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Quality of pasta

The qualitative factors of Pasta can be briefly summarised in 5 points:

• The type of place of origin of the durum wheat from which the flour is produced.

• The characteristics of the flour.

• The manufacturing processes of kneading, drawing and drying.

• Possible added ingredients.

• The hygiene of preservation.




Italy, the originator of pasta, is very strict about its production procedure and follows stringent methods. The law n. 580 of 04/07/67 clearly states that and use of common wheat flour in place of durum wheat flour in pasta is a fraudulent act. So, manufacturing of pasta, especially dry pasta, with common wheat is considered to be against law. The standard measure for pasta mixture is flour with 30% water. To maintain the protein structure and tightness of the dough, the flour must contain particles of uniform dimensions. While too small particles will make the dough soggy, the bigger ones will absorb too much water that disturbs the homogeneity of the dough.

When raw, good quality dry pasta must have the following characteristics:

• it must have a uniformly smooth appearance and texture;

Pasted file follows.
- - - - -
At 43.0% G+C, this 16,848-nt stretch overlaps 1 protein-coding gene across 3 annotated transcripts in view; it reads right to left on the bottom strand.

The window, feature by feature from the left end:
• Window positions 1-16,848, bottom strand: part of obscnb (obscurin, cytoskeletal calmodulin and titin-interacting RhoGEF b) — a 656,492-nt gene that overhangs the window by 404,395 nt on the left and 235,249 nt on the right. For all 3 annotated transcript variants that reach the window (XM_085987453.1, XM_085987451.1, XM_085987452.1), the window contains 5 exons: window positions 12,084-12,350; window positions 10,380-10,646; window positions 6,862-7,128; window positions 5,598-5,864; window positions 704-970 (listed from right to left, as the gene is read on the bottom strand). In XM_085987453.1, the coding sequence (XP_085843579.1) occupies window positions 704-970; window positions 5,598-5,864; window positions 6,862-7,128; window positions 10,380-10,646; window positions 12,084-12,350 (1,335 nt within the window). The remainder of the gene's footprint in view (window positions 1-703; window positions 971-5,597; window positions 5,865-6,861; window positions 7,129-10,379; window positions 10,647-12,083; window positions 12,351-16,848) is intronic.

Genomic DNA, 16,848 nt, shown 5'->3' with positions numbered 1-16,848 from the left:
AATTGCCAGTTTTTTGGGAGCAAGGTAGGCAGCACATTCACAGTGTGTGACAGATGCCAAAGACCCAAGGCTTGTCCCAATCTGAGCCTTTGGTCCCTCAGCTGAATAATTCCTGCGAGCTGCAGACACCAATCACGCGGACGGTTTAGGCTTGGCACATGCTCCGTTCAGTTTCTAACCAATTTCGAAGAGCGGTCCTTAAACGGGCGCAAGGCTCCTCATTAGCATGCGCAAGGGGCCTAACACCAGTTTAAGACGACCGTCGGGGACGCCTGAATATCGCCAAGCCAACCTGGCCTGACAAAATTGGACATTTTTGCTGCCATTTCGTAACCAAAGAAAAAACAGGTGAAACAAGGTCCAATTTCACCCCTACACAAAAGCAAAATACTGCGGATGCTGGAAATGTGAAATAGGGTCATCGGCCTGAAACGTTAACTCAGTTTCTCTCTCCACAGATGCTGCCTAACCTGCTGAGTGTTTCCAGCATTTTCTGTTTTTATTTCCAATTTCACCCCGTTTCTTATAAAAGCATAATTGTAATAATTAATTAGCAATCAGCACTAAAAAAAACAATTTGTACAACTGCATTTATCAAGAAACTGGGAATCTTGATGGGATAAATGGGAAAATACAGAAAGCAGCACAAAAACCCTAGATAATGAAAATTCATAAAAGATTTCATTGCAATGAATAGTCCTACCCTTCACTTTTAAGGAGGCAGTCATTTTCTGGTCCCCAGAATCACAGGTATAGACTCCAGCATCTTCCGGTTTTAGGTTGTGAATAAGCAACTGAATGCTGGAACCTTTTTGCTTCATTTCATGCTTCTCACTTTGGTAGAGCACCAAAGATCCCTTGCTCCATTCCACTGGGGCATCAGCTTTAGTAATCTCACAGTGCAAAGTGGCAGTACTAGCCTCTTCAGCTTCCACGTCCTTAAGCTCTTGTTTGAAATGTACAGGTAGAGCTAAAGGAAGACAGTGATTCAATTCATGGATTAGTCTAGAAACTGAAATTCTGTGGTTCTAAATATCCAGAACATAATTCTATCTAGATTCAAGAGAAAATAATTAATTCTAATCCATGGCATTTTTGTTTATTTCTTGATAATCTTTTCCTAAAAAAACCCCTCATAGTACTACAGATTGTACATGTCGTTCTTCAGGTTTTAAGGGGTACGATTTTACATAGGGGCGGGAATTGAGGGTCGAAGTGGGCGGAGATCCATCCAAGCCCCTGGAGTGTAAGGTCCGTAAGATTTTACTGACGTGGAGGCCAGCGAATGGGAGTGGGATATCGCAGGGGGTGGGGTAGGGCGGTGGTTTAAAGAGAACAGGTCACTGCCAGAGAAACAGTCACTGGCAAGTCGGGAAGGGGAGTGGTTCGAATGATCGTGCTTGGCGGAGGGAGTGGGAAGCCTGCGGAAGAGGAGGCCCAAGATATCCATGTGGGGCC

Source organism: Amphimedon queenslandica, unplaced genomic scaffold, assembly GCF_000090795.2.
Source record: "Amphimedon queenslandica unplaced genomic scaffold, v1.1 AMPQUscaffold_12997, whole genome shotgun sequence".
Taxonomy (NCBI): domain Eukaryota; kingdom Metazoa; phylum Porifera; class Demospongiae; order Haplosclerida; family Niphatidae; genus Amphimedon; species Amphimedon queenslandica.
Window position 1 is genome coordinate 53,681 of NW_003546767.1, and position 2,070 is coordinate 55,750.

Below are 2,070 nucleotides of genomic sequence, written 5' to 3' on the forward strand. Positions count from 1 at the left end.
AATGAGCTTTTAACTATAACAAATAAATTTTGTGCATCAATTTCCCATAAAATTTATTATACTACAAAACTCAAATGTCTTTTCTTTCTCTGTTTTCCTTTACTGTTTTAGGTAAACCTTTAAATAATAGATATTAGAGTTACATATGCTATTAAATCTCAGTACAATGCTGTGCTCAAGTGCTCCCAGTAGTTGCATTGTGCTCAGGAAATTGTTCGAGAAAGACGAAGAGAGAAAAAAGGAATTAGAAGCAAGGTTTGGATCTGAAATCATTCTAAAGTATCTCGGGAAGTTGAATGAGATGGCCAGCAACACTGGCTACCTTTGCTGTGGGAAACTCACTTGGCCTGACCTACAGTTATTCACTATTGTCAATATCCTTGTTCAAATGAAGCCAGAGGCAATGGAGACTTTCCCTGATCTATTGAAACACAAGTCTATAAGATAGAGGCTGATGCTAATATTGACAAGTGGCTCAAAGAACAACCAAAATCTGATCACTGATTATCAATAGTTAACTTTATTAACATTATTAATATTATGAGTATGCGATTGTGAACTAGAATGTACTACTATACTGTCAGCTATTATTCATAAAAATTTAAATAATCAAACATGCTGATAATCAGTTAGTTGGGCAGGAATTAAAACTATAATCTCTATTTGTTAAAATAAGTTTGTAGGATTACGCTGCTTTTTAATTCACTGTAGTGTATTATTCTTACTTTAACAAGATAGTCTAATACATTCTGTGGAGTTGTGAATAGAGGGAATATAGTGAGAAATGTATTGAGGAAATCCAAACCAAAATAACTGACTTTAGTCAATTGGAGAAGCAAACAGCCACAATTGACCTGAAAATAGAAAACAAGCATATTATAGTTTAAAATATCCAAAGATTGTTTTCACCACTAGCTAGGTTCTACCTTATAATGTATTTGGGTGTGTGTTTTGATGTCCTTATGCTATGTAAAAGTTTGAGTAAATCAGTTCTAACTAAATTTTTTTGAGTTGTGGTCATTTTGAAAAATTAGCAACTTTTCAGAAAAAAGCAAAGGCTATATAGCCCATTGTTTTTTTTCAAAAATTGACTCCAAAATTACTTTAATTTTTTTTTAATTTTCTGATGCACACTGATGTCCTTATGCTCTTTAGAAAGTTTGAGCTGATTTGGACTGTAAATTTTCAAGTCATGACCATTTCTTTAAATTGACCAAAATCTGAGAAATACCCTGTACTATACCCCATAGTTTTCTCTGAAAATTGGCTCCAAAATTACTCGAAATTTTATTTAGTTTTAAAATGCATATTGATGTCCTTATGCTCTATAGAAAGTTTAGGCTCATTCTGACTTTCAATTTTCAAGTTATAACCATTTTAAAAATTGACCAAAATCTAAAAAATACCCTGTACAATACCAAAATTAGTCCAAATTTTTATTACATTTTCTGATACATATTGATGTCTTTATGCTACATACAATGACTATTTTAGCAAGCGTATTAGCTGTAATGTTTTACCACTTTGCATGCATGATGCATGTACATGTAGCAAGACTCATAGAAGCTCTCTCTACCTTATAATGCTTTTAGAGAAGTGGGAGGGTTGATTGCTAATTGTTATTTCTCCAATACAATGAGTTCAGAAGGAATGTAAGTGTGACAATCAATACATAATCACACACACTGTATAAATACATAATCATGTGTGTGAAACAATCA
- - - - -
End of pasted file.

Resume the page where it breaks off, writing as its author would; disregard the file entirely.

• no spots or dark shades must be visible when light shines through it;

• it must have a clear and unmistakable amber yellow colour;

• it must be odourless;

• it must taste slightly sweet;

• when broken it must make a dry sound and the fracture must appear smooth and glassy with no air bubbles.

After the balanced proportion of water and flour, then the two major components of pasta, starch and gluten comes. They play a big role in maintaining the proportion and consistency of the mixture. Starch and gluten comes to play during cooking, as the pasta takes a particular shape and texture depending on them.

Starch defines the component of carbohydrate found at 60-70% in the wheat grain. In raw pasta, starch is found in the granules. On the other hand, the gluten is a viscous substance resembling the Latin gluten = glue. These are not really wheat-based components but it is formed through the interaction of two proteins, gliadin and glutelin when these are hydrated. These appear in dough of pasta when water is added to the flour and kneaded thoroughly. This gluten blend with granules of starch and form a consistent and regular arrangement. While cooking, these two ingredients play completely different roles. The starch granule absorbs water and rapidly swells up until it breaks and frees its content in the water; the two gluten proteins on the other hand coagulate forming a very compact lattice that envelopes the starch granules and tries to hold them as much as it can.

These two contrasting transforming behaviours take place under same temperature. While the starch tends to absorb water, swelling till it breaks, the protein grid that, coagulating, tries to stop the complete dispersion of the starch. In poorly prepared pasta, the starch out balances the protein element and the pasta turns out to be a rigid piece of wheat with whitish water. A pasta that is prepared with well balance of the elements is a soft and spongy one as the gluten has managed to stop the starch from absorbing water. Thus the internal balance, nutritional value and taste of pasta are preserved.